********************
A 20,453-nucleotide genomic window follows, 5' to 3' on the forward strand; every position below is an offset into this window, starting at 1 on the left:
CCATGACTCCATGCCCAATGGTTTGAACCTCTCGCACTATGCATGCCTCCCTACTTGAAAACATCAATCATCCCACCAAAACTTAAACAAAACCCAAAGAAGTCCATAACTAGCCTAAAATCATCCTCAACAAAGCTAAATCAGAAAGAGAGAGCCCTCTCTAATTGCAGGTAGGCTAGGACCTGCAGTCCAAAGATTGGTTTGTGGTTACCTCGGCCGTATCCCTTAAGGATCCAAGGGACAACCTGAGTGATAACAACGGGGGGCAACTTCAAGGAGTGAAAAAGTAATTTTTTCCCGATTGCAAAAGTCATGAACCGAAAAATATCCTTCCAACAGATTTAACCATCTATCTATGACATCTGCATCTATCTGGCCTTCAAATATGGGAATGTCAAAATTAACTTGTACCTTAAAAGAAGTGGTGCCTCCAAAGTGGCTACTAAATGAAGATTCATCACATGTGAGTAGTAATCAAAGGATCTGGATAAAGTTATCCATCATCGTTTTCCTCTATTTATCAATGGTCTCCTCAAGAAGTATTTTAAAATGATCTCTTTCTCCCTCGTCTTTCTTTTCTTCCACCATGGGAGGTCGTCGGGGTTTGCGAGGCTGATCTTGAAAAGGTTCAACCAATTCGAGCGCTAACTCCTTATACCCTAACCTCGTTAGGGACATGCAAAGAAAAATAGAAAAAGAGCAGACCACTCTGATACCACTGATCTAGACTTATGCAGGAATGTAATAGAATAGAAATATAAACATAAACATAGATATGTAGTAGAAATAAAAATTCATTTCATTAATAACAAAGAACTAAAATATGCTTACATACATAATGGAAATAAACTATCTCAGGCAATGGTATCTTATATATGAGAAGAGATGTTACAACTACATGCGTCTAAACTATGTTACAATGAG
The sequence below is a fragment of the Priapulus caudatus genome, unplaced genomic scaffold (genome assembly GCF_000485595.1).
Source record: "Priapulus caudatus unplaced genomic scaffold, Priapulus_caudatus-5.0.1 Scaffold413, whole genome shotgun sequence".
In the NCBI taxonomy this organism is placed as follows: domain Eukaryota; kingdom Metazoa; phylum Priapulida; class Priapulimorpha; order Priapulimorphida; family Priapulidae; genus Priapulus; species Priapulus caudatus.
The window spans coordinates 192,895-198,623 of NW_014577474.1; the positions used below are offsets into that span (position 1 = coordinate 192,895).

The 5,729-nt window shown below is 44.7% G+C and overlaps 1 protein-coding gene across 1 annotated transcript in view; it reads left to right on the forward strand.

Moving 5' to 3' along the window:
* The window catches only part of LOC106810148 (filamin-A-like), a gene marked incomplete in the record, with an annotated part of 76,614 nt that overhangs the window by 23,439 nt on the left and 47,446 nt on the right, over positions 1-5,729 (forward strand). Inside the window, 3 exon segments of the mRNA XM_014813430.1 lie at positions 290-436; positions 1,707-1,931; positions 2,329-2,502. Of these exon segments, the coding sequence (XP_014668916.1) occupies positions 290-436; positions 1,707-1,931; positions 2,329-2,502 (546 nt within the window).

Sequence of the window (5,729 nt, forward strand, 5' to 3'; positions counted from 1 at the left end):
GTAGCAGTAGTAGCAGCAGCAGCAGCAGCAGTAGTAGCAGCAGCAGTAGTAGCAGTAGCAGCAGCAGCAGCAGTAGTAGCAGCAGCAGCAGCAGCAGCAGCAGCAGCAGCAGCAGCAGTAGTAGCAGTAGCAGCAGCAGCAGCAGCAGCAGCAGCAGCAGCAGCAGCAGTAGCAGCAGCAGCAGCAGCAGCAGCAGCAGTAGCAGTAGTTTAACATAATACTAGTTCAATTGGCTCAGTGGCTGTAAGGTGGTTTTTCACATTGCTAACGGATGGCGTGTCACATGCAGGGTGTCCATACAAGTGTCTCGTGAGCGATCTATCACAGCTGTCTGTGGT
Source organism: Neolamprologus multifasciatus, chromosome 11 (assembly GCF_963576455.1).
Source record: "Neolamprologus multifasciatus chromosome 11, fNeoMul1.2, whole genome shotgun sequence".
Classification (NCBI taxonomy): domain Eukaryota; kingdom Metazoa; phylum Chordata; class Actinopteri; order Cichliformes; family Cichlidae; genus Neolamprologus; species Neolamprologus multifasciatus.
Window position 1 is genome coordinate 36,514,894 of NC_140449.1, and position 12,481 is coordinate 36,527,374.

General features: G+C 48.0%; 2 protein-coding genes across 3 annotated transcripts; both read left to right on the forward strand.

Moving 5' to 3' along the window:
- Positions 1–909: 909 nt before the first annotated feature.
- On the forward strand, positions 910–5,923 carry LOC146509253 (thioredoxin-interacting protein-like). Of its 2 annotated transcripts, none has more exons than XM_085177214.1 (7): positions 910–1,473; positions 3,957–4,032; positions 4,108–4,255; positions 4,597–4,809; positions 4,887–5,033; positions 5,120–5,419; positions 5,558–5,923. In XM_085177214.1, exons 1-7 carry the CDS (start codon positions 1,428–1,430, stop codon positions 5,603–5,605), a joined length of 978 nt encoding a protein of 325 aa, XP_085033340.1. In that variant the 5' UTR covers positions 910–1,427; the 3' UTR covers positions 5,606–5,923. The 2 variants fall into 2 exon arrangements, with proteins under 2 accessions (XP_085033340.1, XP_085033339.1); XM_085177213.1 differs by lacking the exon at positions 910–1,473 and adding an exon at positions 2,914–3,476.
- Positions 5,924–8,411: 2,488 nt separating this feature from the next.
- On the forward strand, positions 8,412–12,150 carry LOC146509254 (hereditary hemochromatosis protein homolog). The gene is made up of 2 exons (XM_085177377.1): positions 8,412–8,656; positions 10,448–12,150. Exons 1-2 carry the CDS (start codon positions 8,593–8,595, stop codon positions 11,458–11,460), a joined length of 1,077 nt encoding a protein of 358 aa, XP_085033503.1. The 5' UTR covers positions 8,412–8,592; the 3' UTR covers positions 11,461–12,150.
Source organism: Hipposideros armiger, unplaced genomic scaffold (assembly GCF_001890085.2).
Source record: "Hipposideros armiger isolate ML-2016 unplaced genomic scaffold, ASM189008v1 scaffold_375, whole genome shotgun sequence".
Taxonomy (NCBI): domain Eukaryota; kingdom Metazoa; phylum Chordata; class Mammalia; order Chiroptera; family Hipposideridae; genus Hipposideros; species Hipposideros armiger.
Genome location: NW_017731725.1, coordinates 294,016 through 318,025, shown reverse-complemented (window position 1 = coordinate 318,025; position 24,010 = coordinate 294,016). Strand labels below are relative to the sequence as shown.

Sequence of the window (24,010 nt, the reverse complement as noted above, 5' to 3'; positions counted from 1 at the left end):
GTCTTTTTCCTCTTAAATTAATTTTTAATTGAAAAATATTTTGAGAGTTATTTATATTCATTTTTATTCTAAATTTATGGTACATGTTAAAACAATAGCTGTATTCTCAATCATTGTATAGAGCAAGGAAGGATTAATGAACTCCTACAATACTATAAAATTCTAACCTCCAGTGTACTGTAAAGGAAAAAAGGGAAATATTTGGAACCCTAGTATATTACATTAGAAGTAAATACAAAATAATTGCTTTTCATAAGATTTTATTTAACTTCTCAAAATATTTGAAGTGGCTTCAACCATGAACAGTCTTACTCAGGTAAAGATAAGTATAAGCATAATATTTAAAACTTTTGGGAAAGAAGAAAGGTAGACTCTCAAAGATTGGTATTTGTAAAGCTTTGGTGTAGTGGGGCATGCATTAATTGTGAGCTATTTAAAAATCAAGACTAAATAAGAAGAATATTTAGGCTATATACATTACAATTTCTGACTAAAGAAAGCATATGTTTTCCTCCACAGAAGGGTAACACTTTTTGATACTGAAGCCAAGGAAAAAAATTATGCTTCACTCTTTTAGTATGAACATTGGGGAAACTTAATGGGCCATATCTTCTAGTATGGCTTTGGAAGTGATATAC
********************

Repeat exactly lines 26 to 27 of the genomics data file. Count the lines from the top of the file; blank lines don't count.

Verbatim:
Sequence of the window (24,010 nt, the reverse complement as noted above, 5' to 3'; positions counted from 1 at the left end):
GTCTTTTTCCTCTTAAATTAATTTTTAATTGAAAAATATTTTGAGAGTTATTTATATTCATTTTTATTCTAAATTTATGGTACATGTTAAAACAATAGCTGTATTCTCAATCATTGTATAGAGCAAGGAAGGATTAATGAACTCCTACAATACTATAAAATTCTAACCTCCAGTGTACTGTAAAGGAAAAAAGGGAAATATTTGGAACCCTAGTATATTACATTAGAAGTAAATACAAAATAATTGCTTTTCATAAGATTTTATTTAACTTCTCAAAATATTTGAAGTGGCTTCAACCATGAACAGTCTTACTCAGGTAAAGATAAGTATAAGCATAATATTTAAAACTTTTGGGAAAGAAGAAAGGTAGACTCTCAAAGATTGGTATTTGTAAAGCTTTGGTGTAGTGGGGCATGCATTAATTGTGAGCTATTTAAAAATCAAGACTAAATAAGAAGAATATTTAGGCTATATACATTACAATTTCTGACTAAAGAAAGCATATGTTTTCCTCCACAGAAGGGTAACACTTTTTGATACTGAAGCCAAGGAAAAAAATTATGCTTCACTCTTTTAGTATGAACATTGGGGAAACTTAATGGGCCATATCTTCTAGTATGGCTTTGGAAGTGATATAC